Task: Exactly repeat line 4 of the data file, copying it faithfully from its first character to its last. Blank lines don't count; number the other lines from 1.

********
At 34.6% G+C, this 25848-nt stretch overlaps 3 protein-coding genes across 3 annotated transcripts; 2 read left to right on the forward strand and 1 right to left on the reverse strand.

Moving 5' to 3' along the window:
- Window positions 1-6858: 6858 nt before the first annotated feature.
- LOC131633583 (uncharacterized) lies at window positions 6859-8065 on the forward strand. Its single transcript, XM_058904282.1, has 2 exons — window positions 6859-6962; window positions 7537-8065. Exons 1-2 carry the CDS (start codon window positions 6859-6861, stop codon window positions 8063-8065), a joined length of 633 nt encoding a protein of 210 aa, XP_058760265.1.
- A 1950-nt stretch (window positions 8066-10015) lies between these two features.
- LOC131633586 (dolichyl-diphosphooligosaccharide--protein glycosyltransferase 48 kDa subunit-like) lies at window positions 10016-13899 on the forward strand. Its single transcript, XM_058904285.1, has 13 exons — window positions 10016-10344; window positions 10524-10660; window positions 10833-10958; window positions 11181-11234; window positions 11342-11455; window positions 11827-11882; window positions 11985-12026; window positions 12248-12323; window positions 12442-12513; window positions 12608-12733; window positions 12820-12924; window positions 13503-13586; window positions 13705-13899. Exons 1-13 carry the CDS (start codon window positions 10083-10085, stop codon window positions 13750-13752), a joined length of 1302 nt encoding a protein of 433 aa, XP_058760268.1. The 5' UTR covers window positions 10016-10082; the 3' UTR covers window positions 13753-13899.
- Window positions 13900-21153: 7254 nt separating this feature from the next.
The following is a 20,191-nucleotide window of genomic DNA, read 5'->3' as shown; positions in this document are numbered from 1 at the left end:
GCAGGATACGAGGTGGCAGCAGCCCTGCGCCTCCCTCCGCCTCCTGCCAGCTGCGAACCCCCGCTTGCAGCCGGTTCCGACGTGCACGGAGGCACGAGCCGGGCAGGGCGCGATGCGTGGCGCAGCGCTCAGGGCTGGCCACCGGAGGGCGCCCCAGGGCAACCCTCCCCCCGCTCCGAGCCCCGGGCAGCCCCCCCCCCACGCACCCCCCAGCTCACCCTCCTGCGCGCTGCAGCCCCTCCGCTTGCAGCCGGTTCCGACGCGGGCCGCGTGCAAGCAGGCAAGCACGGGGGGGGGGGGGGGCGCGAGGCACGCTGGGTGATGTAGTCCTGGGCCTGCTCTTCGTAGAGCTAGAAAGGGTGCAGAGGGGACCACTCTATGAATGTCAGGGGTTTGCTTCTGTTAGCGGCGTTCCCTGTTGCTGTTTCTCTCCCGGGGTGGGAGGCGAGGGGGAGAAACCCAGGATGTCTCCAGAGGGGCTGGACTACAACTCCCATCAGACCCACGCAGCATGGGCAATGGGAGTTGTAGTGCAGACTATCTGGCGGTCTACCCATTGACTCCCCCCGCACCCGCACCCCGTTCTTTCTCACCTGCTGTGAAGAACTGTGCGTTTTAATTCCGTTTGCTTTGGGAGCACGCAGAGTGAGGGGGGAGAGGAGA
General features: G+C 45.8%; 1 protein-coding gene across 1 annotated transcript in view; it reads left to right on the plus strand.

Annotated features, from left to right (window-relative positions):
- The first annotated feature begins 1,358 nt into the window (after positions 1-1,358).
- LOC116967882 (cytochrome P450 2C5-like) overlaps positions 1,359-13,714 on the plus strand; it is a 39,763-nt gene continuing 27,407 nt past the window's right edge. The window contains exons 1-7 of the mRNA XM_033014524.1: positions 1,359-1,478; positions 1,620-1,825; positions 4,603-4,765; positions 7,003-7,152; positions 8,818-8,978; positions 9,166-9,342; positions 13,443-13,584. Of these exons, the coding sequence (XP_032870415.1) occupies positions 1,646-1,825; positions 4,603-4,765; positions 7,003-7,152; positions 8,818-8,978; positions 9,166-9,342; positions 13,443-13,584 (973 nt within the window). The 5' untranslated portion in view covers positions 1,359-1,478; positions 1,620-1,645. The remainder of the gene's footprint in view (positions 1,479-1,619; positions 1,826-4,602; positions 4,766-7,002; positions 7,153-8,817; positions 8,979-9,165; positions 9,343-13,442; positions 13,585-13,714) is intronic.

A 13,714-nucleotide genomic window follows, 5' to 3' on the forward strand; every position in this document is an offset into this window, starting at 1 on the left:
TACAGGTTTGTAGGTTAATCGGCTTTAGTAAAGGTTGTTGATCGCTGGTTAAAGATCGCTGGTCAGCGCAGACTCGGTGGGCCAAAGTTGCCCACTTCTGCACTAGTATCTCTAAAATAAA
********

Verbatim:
- LOC131633583 (uncharacterized) lies at window positions 6859-8065 on the forward strand. Its single transcript, XM_058904282.1, has 2 exons — window positions 6859-6962; window positions 7537-8065. Exons 1-2 carry the CDS (start codon window positions 6859-6861, stop codon window positions 8063-8065), a joined length of 633 nt encoding a protein of 210 aa, XP_058760265.1.